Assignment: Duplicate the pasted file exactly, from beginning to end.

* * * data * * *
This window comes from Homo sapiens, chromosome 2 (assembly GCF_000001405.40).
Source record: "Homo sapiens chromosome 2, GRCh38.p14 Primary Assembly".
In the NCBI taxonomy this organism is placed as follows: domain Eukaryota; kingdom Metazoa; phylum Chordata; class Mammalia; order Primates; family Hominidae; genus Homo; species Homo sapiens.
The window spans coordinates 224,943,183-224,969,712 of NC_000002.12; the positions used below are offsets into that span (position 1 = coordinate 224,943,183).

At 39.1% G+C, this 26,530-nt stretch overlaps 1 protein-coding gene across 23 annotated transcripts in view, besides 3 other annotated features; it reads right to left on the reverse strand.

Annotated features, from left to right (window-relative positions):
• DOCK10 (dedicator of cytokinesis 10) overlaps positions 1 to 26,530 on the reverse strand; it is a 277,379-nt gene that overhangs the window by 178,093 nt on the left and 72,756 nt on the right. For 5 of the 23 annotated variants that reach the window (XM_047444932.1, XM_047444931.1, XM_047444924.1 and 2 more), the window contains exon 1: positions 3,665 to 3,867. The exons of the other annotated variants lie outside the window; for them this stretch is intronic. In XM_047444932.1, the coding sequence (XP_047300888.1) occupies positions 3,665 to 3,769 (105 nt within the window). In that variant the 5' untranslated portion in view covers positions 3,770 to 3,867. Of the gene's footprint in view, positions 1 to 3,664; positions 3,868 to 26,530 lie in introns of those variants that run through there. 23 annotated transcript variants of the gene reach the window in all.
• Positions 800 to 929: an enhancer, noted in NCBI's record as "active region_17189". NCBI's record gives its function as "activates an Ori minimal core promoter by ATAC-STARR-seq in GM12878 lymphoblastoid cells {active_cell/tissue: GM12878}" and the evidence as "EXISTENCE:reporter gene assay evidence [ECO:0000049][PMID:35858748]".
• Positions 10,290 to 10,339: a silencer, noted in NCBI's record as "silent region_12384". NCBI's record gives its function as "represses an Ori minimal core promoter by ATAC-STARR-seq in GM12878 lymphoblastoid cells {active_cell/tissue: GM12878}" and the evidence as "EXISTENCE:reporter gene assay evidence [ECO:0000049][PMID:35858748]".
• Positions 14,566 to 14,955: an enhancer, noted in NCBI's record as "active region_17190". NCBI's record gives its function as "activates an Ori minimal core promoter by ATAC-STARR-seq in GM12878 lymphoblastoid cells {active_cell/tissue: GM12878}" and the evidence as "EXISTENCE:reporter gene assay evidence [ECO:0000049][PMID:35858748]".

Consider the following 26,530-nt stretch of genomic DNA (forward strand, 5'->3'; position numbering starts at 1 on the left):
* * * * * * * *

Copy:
This window comes from Homo sapiens, chromosome 2 (assembly GCF_000001405.40).
Source record: "Homo sapiens chromosome 2, GRCh38.p14 Primary Assembly".
In the NCBI taxonomy this organism is placed as follows: domain Eukaryota; kingdom Metazoa; phylum Chordata; class Mammalia; order Primates; family Hominidae; genus Homo; species Homo sapiens.
The window spans coordinates 224,943,183-224,969,712 of NC_000002.12; the positions used below are offsets into that span (position 1 = coordinate 224,943,183).

At 39.1% G+C, this 26,530-nt stretch overlaps 1 protein-coding gene across 23 annotated transcripts in view, besides 3 other annotated features; it reads right to left on the reverse strand.

Annotated features, from left to right (window-relative positions):
• DOCK10 (dedicator of cytokinesis 10) overlaps positions 1 to 26,530 on the reverse strand; it is a 277,379-nt gene that overhangs the window by 178,093 nt on the left and 72,756 nt on the right. For 5 of the 23 annotated variants that reach the window (XM_047444932.1, XM_047444931.1, XM_047444924.1 and 2 more), the window contains exon 1: positions 3,665 to 3,867. The exons of the other annotated variants lie outside the window; for them this stretch is intronic. In XM_047444932.1, the coding sequence (XP_047300888.1) occupies positions 3,665 to 3,769 (105 nt within the window). In that variant the 5' untranslated portion in view covers positions 3,770 to 3,867. Of the gene's footprint in view, positions 1 to 3,664; positions 3,868 to 26,530 lie in introns of those variants that run through there. 23 annotated transcript variants of the gene reach the window in all.
• Positions 800 to 929: an enhancer, noted in NCBI's record as "active region_17189". NCBI's record gives its function as "activates an Ori minimal core promoter by ATAC-STARR-seq in GM12878 lymphoblastoid cells {active_cell/tissue: GM12878}" and the evidence as "EXISTENCE:reporter gene assay evidence [ECO:0000049][PMID:35858748]".
• Positions 10,290 to 10,339: a silencer, noted in NCBI's record as "silent region_12384". NCBI's record gives its function as "represses an Ori minimal core promoter by ATAC-STARR-seq in GM12878 lymphoblastoid cells {active_cell/tissue: GM12878}" and the evidence as "EXISTENCE:reporter gene assay evidence [ECO:0000049][PMID:35858748]".
• Positions 14,566 to 14,955: an enhancer, noted in NCBI's record as "active region_17190". NCBI's record gives its function as "activates an Ori minimal core promoter by ATAC-STARR-seq in GM12878 lymphoblastoid cells {active_cell/tissue: GM12878}" and the evidence as "EXISTENCE:reporter gene assay evidence [ECO:0000049][PMID:35858748]".

Consider the following 26,530-nt stretch of genomic DNA (forward strand, 5'->3'; position numbering starts at 1 on the left):